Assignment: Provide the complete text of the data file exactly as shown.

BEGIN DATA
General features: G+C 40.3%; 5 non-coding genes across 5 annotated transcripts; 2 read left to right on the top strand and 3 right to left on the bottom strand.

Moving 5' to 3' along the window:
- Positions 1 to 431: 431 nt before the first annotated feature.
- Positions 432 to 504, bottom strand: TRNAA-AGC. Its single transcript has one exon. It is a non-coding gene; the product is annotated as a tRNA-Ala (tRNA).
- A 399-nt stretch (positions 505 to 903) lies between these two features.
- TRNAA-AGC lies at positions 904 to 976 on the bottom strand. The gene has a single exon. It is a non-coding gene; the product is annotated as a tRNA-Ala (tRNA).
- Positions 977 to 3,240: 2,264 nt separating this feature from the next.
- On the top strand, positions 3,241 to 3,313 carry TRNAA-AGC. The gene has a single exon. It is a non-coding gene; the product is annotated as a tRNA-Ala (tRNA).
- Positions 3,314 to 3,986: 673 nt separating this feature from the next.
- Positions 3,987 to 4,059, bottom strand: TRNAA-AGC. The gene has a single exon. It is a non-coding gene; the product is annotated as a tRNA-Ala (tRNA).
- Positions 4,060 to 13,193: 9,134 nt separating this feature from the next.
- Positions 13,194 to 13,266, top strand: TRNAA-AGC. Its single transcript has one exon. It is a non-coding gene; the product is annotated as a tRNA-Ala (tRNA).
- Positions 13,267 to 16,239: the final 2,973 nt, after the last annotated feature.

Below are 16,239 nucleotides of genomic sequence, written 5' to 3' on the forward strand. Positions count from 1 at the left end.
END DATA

General features: G+C 40.3%; 5 non-coding genes across 5 annotated transcripts; 2 read left to right on the top strand and 3 right to left on the bottom strand.

Moving 5' to 3' along the window:
- Positions 1 to 431: 431 nt before the first annotated feature.
- Positions 432 to 504, bottom strand: TRNAA-AGC. Its single transcript has one exon. It is a non-coding gene; the product is annotated as a tRNA-Ala (tRNA).
- A 399-nt stretch (positions 505 to 903) lies between these two features.
- TRNAA-AGC lies at positions 904 to 976 on the bottom strand. The gene has a single exon. It is a non-coding gene; the product is annotated as a tRNA-Ala (tRNA).
- Positions 977 to 3,240: 2,264 nt separating this feature from the next.
- On the top strand, positions 3,241 to 3,313 carry TRNAA-AGC. The gene has a single exon. It is a non-coding gene; the product is annotated as a tRNA-Ala (tRNA).
- Positions 3,314 to 3,986: 673 nt separating this feature from the next.
- Positions 3,987 to 4,059, bottom strand: TRNAA-AGC. The gene has a single exon. It is a non-coding gene; the product is annotated as a tRNA-Ala (tRNA).
- Positions 4,060 to 13,193: 9,134 nt separating this feature from the next.
- Positions 13,194 to 13,266, top strand: TRNAA-AGC. Its single transcript has one exon. It is a non-coding gene; the product is annotated as a tRNA-Ala (tRNA).
- Positions 13,267 to 16,239: the final 2,973 nt, after the last annotated feature.

Below are 16,239 nucleotides of genomic sequence, written 5' to 3' on the forward strand. Positions count from 1 at the left end.